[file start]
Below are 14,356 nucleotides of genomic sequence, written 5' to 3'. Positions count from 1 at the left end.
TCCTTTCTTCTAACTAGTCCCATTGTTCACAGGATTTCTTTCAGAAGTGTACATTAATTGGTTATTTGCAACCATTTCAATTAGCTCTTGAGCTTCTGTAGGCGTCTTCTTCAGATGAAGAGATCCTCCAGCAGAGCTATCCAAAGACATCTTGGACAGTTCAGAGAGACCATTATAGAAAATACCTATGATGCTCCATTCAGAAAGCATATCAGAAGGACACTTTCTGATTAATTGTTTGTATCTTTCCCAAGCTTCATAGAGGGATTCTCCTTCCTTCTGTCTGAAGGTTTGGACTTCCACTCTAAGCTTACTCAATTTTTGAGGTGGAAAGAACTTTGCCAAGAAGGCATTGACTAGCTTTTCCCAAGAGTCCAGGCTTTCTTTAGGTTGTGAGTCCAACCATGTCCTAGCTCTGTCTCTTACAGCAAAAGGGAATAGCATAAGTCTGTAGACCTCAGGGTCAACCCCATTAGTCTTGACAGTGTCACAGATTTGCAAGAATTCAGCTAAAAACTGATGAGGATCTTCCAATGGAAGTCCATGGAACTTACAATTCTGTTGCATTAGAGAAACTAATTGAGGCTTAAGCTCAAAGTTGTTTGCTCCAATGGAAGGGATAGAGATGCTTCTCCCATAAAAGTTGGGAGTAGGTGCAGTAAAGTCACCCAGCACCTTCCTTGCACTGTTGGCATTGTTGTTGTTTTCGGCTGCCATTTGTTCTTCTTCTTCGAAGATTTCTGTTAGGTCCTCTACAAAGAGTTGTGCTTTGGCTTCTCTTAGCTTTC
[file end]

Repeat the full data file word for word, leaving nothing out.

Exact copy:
Below are 14,356 nucleotides of genomic sequence, written 5' to 3'. Positions count from 1 at the left end.
TCCTTTCTTCTAACTAGTCCCATTGTTCACAGGATTTCTTTCAGAAGTGTACATTAATTGGTTATTTGCAACCATTTCAATTAGCTCTTGAGCTTCTGTAGGCGTCTTCTTCAGATGAAGAGATCCTCCAGCAGAGCTATCCAAAGACATCTTGGACAGTTCAGAGAGACCATTATAGAAAATACCTATGATGCTCCATTCAGAAAGCATATCAGAAGGACACTTTCTGATTAATTGTTTGTATCTTTCCCAAGCTTCATAGAGGGATTCTCCTTCCTTCTGTCTGAAGGTTTGGACTTCCACTCTAAGCTTACTCAATTTTTGAGGTGGAAAGAACTTTGCCAAGAAGGCATTGACTAGCTTTTCCCAAGAGTCCAGGCTTTCTTTAGGTTGTGAGTCCAACCATGTCCTAGCTCTGTCTCTTACAGCAAAAGGGAATAGCATAAGTCTGTAGACCTCAGGGTCAACCCCATTAGTCTTGACAGTGTCACAGATTTGCAAGAATTCAGCTAAAAACTGATGAGGATCTTCCAATGGAAGTCCATGGAACTTACAATTCTGTTGCATTAGAGAAACTAATTGAGGCTTAAGCTCAAAGTTGTTTGCTCCAATGGAAGGGATAGAGATGCTTCTCCCATAAAAGTTGGGAGTAGGTGCAGTAAAGTCACCCAGCACCTTCCTTGCACTGTTGGCATTGTTGTTGTTTTCGGCTGCCATTTGTTCTTCTTCTTCGAAGATTTCTGTTAGGTCCTCTACAAAGAGTTGTGCTTTGGCTTCTCTTAGCTTTC